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Alabama voting rights lawsuit will go forward, will not impact 2020 election

A federal judge's initial ruling in a voting rights lawsuit about Alabama's congressional districting plan will not affect Alabama's congressional d...

On Wednesday, March 27, a federal judge’s initial ruling in a voting rights lawsuit regarding the State of Alabama’s congressional districting plan means there will be no change in Alabama’s congressional district map for the upcoming 2020 U.S. House elections.

“I am pleased that U.S. District Judge Bowdre agreed with the Attorney General’s argument that the plaintiffs in the voting rights lawsuit against the State of Alabama’s congressional districting plan waited too long to file their legal challenge,” said Attorney General Marshall. Any attempt by the plaintiffs to alter Alabama’s congressional map, should they ultimately prevail in their lawsuit, would not occur until after the upcoming 2020 congressional elections. The bottom line is the upcoming 2020 congressional elections in Alabama will not be affected by the lawsuit as it progresses in court.

The plaintiffs in Chestnut v. Merrill, alleged that the Voting Rights Act requires Alabama to draw a new congressional districting plan that includes two majority-black districts. The Attorney General’s office says plaintiffs argued that the litigation should be made soon, so that the new districts could be in place for the 2020 congressional elections.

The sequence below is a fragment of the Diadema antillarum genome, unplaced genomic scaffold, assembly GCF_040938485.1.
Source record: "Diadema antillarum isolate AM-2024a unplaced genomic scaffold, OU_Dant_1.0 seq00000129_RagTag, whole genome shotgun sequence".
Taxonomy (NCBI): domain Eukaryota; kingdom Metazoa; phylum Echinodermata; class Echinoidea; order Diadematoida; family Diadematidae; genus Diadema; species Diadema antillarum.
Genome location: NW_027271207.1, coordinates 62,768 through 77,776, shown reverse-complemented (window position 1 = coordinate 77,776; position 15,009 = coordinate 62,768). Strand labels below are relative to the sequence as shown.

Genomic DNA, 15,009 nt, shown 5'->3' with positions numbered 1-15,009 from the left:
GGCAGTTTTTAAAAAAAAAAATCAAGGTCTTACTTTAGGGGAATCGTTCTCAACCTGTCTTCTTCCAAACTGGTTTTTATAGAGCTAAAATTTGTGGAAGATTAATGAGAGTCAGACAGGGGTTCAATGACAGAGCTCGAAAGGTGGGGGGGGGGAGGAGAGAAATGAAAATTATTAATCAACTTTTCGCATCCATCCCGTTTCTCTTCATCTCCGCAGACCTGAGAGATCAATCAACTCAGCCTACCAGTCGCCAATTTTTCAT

The Attorney General has questioned whether two majority-black districts can be drawn in Alabama without splitting important communities of interest or engaging in unconstitutional racial gerrymandering.

The federal court’s order addressed the Attorney General’s arguments that the plaintiffs waited too long to file suit. According to the Attorney General’s office, the challenged districts have been in place since 2011, but the plaintiffs waited until 2018 to file suit, after the challenged districts had been used in four elections, and just two years before the next census, which will require the Alabama Legislature to draw new districts.

As reported by the Attorney General’s office, the district court agreed that back-to-back redistricting would prejudice the State and that Alabama can use the existing districts in the next election. 

The Plaintiffs’ remaining claim for a declaratory judgment will go forward, but the district court ruled that the plaintiffs’ claim for injunctive relief is barred.

Source: Office of the Attorney General of the State of Alabama